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Steven Wells Hicks is an epicurean essayist and the author of three novels: "The Gleaner", "The Fall of Adam", and "Horizontal Adjustment," all available through amazon.com

Saturday, April 23, 2011

New Orleans Dining: The Two Perino's

Neither of the two Perino outlets remotely resembles

pastoral bayou backwater daydreams.

This is a test with three (more or less) questions. It’s not one of those silly magazine self-help deals where “there are no wrong answers.” There are wrong answers, and if you happen to stub your toe on one, well, you should probably think of eating somewhere else. Here we go:

1. How authentic of an experience do you really want? No weaseling “I’m a good sport,” but really?

2. How local do you want to go?

3. Do you know how to suck the head, and if so, are you willing?

The correct answers are:

1. (Gulp) Bring it on.

2. Fully leaded.

3. Yes, and you betcha.

Most visitors to New Orleans almost never cross the Crescent City Connection bridge and venture to the West Bank, a continuing cluster of bedroom communities where the farther you go, the bluer the collars get. (Don’t feel bad about it. In truth, natives on the “city side” of the river rarely make the trip, either.)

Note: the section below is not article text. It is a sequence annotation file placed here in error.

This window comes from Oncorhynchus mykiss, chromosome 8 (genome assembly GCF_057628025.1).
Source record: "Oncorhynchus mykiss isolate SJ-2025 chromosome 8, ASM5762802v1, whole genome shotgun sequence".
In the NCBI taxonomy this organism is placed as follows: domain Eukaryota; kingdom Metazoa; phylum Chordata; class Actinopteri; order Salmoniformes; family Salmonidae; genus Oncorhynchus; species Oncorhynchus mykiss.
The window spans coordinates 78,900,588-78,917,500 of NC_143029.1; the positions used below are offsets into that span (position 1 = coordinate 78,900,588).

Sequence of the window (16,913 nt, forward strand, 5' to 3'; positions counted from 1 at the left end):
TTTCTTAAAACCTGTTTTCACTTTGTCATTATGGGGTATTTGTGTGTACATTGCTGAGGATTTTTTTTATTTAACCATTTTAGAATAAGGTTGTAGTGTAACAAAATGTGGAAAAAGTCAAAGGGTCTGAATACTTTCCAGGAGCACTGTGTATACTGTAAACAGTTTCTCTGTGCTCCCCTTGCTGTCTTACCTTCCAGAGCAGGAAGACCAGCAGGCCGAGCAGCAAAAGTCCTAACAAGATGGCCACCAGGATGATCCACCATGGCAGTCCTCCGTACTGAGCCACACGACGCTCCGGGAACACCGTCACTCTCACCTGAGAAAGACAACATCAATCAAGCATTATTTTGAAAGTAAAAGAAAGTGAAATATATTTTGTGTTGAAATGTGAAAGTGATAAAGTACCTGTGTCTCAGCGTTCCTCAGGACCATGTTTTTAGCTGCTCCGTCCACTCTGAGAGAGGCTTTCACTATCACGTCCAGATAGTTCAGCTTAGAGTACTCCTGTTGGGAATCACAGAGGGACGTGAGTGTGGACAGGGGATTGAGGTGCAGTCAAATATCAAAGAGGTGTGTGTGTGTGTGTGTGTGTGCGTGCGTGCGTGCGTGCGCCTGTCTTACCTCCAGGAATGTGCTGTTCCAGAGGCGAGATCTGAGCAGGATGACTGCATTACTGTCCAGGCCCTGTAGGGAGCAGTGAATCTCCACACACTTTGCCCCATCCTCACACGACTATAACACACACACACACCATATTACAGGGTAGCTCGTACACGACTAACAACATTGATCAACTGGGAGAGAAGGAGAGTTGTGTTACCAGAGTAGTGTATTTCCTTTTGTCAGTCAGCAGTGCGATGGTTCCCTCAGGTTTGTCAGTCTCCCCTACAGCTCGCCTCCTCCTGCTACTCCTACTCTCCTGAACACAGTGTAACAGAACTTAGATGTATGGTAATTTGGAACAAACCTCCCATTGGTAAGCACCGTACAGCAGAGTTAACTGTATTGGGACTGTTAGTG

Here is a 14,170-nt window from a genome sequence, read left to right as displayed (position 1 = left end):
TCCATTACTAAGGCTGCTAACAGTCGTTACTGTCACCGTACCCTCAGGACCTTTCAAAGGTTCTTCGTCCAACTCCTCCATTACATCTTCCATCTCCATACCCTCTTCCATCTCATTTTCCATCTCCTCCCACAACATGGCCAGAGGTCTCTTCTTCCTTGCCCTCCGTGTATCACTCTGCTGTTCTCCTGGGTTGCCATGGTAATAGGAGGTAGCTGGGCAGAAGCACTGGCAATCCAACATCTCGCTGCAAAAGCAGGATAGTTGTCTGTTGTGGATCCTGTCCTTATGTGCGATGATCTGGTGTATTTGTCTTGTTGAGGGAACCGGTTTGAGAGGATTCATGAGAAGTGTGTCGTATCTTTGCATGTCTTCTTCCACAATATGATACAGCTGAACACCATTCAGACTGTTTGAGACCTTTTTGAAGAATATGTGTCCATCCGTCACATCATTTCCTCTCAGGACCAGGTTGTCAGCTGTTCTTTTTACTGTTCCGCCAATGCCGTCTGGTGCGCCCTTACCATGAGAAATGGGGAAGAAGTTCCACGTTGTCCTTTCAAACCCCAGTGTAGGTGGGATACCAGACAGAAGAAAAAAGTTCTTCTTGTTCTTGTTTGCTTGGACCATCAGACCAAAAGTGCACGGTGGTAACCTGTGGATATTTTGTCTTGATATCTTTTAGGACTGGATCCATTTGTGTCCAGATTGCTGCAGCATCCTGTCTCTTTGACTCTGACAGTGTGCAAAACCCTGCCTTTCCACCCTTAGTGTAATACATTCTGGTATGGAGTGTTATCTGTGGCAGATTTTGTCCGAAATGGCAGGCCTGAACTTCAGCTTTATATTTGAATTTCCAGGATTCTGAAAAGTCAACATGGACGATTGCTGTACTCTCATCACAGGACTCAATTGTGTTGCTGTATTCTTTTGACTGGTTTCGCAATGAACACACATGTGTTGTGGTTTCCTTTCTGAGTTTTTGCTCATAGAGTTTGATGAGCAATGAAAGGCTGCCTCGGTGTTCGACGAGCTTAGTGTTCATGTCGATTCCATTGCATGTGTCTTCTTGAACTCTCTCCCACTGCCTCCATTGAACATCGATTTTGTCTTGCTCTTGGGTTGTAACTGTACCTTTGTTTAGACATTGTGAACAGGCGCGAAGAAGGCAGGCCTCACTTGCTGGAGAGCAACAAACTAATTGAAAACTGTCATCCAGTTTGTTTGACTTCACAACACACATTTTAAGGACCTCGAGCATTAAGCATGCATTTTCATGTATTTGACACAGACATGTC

The main drag connecting the ‘burbs of Algiers, Gretna, Harvey, Marrero and Westwego is the largely elevated Westbank Expressway, which for the most part rises above frontage roads lined with aging shopping centers, big box stores, chain restaurants, fast food joints and other landmarks of suburban American blight. For some reason, whenever I drive it, the word “frowzy” comes to mind.

In hard-working New Orleans, a lot of the people providing the muscle live on the West Bank: refinery workers, fisherman, pipefitters, dockworkers and the like. While the area is gradually becoming, if not gentrified, at least a little more urbane, the ethos remains one of hard work, family values, go Saints and a headstrong demand for better-than-average food at a better-than-average price.

While the culinary landscape on the West Bank is changing along with the demographics (i.e., Vietnamese and Mexican eateries are sprouting up everywhere), the mainstay remains traditional New Orleans cooking. Longstanding places like Café 615 (“Da Wabbit”) and The Red Maple Inn continue to flourish. While success in a food-crazy area is always dependent upon the quality of what’s on the plate, it strikes me that a surefire formula for success in the area would include substantial plate lunches and generous portions of family friendly chow at dinner.